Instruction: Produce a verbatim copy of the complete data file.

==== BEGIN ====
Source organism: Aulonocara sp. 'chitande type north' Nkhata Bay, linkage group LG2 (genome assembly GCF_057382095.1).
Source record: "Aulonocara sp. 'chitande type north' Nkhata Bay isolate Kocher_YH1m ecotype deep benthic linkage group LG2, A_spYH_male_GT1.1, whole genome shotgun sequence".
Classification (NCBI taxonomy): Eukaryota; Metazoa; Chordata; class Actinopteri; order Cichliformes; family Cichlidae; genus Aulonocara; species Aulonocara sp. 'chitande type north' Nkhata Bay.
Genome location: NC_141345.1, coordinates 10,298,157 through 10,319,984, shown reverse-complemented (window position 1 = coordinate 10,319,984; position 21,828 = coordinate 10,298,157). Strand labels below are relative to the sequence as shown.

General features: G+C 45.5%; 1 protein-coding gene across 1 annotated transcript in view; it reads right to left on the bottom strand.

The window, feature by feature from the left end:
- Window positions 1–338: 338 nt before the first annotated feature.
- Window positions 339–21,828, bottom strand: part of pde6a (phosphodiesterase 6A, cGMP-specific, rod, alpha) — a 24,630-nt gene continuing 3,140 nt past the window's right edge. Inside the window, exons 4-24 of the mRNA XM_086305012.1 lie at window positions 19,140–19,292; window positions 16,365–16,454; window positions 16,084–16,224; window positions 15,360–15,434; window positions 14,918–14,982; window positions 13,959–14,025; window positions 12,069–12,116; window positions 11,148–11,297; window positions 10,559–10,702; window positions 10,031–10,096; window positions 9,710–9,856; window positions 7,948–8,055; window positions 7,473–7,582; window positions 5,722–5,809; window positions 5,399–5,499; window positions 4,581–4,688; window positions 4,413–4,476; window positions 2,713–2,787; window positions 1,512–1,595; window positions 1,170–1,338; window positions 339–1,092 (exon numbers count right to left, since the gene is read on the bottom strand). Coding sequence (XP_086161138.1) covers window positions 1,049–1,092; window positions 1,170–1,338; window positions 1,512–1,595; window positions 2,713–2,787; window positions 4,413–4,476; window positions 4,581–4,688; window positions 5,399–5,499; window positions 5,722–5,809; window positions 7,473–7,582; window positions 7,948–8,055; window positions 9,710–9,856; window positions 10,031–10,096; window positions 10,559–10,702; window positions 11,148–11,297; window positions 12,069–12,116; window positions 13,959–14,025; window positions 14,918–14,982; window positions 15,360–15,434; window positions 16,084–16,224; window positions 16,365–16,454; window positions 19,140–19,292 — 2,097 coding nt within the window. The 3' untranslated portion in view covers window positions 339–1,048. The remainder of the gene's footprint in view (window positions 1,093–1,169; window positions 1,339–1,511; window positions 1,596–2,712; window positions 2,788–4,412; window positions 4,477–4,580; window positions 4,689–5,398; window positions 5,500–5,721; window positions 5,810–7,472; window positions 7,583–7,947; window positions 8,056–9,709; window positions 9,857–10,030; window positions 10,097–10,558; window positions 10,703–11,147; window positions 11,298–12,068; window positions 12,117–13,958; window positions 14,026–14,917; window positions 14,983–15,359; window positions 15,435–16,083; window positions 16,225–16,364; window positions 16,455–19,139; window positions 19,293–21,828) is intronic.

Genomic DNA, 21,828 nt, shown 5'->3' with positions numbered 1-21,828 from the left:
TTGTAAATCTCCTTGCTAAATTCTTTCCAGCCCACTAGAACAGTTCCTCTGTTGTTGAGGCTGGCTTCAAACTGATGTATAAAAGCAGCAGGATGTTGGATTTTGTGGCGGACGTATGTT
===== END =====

Source organism: Aulonocara sp. 'chitande type north' Nkhata Bay, linkage group LG2 (genome assembly GCF_057382095.1).
Source record: "Aulonocara sp. 'chitande type north' Nkhata Bay isolate Kocher_YH1m ecotype deep benthic linkage group LG2, A_spYH_male_GT1.1, whole genome shotgun sequence".
Classification (NCBI taxonomy): Eukaryota; Metazoa; Chordata; class Actinopteri; order Cichliformes; family Cichlidae; genus Aulonocara; species Aulonocara sp. 'chitande type north' Nkhata Bay.
Genome location: NC_141345.1, coordinates 10,298,157 through 10,319,984, shown reverse-complemented (window position 1 = coordinate 10,319,984; position 21,828 = coordinate 10,298,157). Strand labels below are relative to the sequence as shown.

General features: G+C 45.5%; 1 protein-coding gene across 1 annotated transcript in view; it reads right to left on the bottom strand.

The window, feature by feature from the left end:
- Window positions 1–338: 338 nt before the first annotated feature.
- Window positions 339–21,828, bottom strand: part of pde6a (phosphodiesterase 6A, cGMP-specific, rod, alpha) — a 24,630-nt gene continuing 3,140 nt past the window's right edge. Inside the window, exons 4-24 of the mRNA XM_086305012.1 lie at window positions 19,140–19,292; window positions 16,365–16,454; window positions 16,084–16,224; window positions 15,360–15,434; window positions 14,918–14,982; window positions 13,959–14,025; window positions 12,069–12,116; window positions 11,148–11,297; window positions 10,559–10,702; window positions 10,031–10,096; window positions 9,710–9,856; window positions 7,948–8,055; window positions 7,473–7,582; window positions 5,722–5,809; window positions 5,399–5,499; window positions 4,581–4,688; window positions 4,413–4,476; window positions 2,713–2,787; window positions 1,512–1,595; window positions 1,170–1,338; window positions 339–1,092 (exon numbers count right to left, since the gene is read on the bottom strand). Coding sequence (XP_086161138.1) covers window positions 1,049–1,092; window positions 1,170–1,338; window positions 1,512–1,595; window positions 2,713–2,787; window positions 4,413–4,476; window positions 4,581–4,688; window positions 5,399–5,499; window positions 5,722–5,809; window positions 7,473–7,582; window positions 7,948–8,055; window positions 9,710–9,856; window positions 10,031–10,096; window positions 10,559–10,702; window positions 11,148–11,297; window positions 12,069–12,116; window positions 13,959–14,025; window positions 14,918–14,982; window positions 15,360–15,434; window positions 16,084–16,224; window positions 16,365–16,454; window positions 19,140–19,292 — 2,097 coding nt within the window. The 3' untranslated portion in view covers window positions 339–1,048. The remainder of the gene's footprint in view (window positions 1,093–1,169; window positions 1,339–1,511; window positions 1,596–2,712; window positions 2,788–4,412; window positions 4,477–4,580; window positions 4,689–5,398; window positions 5,500–5,721; window positions 5,810–7,472; window positions 7,583–7,947; window positions 8,056–9,709; window positions 9,857–10,030; window positions 10,097–10,558; window positions 10,703–11,147; window positions 11,298–12,068; window positions 12,117–13,958; window positions 14,026–14,917; window positions 14,983–15,359; window positions 15,435–16,083; window positions 16,225–16,364; window positions 16,455–19,139; window positions 19,293–21,828) is intronic.

Genomic DNA, 21,828 nt, shown 5'->3' with positions numbered 1-21,828 from the left:
TTGTAAATCTCCTTGCTAAATTCTTTCCAGCCCACTAGAACAGTTCCTCTGTTGTTGAGGCTGGCTTCAAACTGATGTATAAAAGCAGCAGGATGTTGGATTTTGTGGCGGACGTATGTT